Whew. Also, Bailouts and the Neoliberal Dilemma

So, it turns out being in grad school is very busy-making. I have had several medium-length post-ideas come and go this week, but I have too busy with school and school-related socializing to do much else. I think things have calmed down a bit now that I’ve finished a presentation (in my science studies course) and generally started to get things settled. In any event, still too busy for one of my epic posts, so here’s a short version.

There’s been a lot of news of late about financial bailouts – Fannie and Freddie, Lehman Brothers (just announced today), etc. While interesting on their own, these bailouts are particularly interesting in the light of the supposedly neoliberal regime running the show (headed by, as the Daily Show likes to call him, “Still-President Bush”). One of my advisors has a neat, and fairly recent, paper on central banking* and what she calls the “neoliberal dilemma”. Here’s the abstract to get a taste of the paper:

This article explores the implications of the Federal Reserve’s shift to transparency for recent debates about neoliberalism and neoliberal policymaking. I argue that the evolution of US monetary policy represents a specific instance of what I term the “neoliberal dilemma.” In the context of generally deteriorating economic conditions, policymakers are anxious to escape responsibility for economic outcomes, and yet markets require regulation to function in capitalist economies (Polanyi 2001). How policymakers negotiate these contradictory imperatives involves a continual process of institutional innovation in which functions are transferred to markets, but under the close control of the state. Thus, under transparency, Federal Reserve officials discovered innovations in the policy process that enabled “markets to do the Fed’s work for it.” These innovations enlisted market mechanisms, but did not represent a retreat from the state’s active role in managing the economy. [Emphasis added]

I think the recent bailouts are an excellent follow-up to this line of thinking, but also demonstrate the limits of the ability of the state to maintain the neoliberal illusion that state, society and market are separate. In the case of Bear Stearns, and presumably soon with Lehman Brothers, the government performed a half-market bailout – letting one company buy another to salvage the system, but providing funds and guarantees to make the buyout possible.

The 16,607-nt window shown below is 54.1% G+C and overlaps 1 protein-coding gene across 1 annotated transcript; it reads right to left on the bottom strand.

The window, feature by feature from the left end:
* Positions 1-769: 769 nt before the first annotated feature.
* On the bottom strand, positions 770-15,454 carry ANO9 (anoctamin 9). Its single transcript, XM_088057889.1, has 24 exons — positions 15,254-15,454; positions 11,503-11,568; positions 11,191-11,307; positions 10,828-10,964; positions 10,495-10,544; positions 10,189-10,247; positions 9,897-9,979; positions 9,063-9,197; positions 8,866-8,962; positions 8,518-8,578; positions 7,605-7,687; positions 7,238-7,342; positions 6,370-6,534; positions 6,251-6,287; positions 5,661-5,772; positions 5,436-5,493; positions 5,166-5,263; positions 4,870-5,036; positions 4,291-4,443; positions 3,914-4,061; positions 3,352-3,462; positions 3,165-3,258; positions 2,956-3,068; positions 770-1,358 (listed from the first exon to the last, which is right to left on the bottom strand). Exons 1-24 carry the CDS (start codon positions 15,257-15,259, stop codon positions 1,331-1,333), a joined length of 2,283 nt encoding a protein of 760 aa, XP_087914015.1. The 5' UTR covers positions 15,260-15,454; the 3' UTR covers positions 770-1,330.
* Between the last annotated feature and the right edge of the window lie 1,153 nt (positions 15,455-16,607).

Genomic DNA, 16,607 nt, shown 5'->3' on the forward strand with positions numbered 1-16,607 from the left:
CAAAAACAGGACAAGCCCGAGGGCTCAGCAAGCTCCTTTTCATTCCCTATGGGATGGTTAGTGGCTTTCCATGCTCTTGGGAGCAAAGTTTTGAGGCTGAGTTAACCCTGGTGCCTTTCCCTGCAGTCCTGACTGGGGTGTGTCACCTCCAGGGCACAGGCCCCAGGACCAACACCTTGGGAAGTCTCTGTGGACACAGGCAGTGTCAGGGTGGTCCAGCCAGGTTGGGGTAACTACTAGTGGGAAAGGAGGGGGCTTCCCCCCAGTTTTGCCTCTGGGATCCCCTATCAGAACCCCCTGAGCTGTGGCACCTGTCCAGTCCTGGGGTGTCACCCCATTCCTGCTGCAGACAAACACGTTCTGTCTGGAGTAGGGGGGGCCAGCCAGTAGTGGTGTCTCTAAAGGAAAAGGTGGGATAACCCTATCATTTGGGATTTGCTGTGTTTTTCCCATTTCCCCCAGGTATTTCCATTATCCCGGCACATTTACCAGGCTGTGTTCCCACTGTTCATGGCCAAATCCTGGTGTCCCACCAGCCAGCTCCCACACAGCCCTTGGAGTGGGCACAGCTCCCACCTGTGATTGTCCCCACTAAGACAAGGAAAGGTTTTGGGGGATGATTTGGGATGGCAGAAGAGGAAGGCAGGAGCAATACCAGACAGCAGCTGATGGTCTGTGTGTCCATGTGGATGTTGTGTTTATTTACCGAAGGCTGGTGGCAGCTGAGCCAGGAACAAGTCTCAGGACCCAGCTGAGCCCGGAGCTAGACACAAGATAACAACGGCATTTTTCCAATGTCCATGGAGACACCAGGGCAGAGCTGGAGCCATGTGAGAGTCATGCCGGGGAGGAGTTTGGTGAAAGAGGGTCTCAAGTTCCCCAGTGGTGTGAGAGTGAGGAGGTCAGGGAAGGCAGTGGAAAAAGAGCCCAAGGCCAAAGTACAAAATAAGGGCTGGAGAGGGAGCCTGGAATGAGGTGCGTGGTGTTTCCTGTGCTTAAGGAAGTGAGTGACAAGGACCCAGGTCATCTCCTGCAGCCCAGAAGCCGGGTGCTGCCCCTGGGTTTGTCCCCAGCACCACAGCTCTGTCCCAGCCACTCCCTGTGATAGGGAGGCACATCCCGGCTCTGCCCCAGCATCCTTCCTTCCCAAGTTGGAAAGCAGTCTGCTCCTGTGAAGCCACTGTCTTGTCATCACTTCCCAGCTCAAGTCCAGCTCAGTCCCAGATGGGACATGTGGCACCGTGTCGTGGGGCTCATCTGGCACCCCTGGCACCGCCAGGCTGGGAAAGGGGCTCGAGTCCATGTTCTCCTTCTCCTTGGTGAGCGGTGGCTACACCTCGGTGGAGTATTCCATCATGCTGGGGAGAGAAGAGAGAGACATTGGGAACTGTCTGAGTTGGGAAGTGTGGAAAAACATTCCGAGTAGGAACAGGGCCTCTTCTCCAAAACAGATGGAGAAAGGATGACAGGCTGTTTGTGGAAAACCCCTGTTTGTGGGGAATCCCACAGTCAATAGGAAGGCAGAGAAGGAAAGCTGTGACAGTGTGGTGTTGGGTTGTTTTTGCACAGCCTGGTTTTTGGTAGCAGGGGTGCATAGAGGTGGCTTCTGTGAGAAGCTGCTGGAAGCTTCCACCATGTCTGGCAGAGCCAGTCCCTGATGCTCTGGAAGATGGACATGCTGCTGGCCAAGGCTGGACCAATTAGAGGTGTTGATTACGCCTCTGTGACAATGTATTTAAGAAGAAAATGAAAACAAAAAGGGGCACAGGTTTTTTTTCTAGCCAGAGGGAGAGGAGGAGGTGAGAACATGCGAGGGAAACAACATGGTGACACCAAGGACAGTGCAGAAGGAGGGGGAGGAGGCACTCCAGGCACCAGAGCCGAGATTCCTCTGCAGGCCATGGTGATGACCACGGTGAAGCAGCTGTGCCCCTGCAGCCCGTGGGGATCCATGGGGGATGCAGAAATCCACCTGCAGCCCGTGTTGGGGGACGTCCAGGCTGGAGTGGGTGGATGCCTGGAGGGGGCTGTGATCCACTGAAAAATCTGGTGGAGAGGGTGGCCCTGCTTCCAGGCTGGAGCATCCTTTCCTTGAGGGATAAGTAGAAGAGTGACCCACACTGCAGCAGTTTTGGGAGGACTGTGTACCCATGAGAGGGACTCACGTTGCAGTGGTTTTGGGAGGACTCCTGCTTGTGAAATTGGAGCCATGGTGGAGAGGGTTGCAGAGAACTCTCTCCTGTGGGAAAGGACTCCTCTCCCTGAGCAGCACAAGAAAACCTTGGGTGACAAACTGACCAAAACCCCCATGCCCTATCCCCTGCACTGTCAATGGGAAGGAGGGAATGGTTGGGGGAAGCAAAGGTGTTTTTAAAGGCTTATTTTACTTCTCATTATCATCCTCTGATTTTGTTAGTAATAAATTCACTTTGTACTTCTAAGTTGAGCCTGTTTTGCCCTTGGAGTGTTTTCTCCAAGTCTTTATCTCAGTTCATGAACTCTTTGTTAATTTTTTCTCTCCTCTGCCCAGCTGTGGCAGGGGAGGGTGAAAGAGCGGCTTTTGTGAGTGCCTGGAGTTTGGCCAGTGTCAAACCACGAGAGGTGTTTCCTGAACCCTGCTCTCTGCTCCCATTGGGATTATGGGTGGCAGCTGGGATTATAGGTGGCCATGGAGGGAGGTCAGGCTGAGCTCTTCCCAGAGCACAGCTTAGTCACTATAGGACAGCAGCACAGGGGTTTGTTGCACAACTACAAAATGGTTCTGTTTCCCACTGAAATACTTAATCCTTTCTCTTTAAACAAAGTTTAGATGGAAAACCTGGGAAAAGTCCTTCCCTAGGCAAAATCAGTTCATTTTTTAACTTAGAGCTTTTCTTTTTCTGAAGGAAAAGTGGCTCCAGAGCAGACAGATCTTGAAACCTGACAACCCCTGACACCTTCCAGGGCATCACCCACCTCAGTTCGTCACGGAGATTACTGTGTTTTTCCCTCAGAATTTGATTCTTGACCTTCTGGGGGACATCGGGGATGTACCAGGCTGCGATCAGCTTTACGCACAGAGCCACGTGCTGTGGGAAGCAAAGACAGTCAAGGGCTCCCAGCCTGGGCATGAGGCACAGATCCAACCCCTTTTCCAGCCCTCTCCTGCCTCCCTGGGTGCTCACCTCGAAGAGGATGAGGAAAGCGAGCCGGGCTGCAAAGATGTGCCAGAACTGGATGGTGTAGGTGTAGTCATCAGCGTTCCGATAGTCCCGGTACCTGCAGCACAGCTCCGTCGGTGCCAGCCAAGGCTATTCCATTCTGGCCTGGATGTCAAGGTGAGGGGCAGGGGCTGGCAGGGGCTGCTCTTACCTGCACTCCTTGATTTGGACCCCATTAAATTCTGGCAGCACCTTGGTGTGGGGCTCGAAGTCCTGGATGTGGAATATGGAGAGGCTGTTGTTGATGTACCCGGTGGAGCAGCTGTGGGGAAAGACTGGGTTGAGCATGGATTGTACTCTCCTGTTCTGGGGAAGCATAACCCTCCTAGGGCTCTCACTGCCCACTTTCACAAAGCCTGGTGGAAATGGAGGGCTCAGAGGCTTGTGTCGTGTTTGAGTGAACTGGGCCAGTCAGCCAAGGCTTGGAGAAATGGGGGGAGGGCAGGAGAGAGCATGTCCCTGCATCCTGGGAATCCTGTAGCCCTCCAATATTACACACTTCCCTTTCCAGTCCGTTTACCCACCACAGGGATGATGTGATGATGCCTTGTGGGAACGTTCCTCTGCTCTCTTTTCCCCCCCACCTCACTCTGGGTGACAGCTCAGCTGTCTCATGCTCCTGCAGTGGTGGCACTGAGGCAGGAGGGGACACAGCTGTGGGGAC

On the other hand, Fannie and Freddie already stretched the plausibility of the neoliberal model, with their implicit state-backed mortgages. Sarah Quinn, of UC Berkeley, had a really interesting presentation at ASA about the history of Fannie and Freddie, and how the federal government managed to create a market for mortgages where previously there was almost none by creating this huge, at the time public institutions. Then, during the Vietnam war, Fannie and Freddie were privatized (in part), to hide some of the war costs (as the government books did not take into account lost revenue from Fannie and Freddie’s profitable mortgage business, but simply marked the whole sale down as profit). Now, 40ish years later, Fannie and Freddie faced failure, and the government had to step back in officially. The tactics Greta discusses in her paper – of, say, the fed declaring it’s going to do something and then the market making it true without the fed having to bother to actually take action – failed here. Paulson asked Congress for the authority to bailout Freddie and Fannie, assuming that simply having that authority would prevent the need to use it. This time, of course, that did not work, and the neoliberal state was forced to intervene very directly in the market it had established and then, as if a jewel thief, carefully wiped its fingerprints from.

* The paper also contains an excellent, brief description of what it is that central banks actually do. I was blown away by how much can be explained in just a few pages, and it made me hopeful for future work I want to do that requires readers to understand Free and Open Source Software (FOSS). If Greta can explain the basics of central banking in 10 pages or less, I should be able to do so for FOSS without problem.

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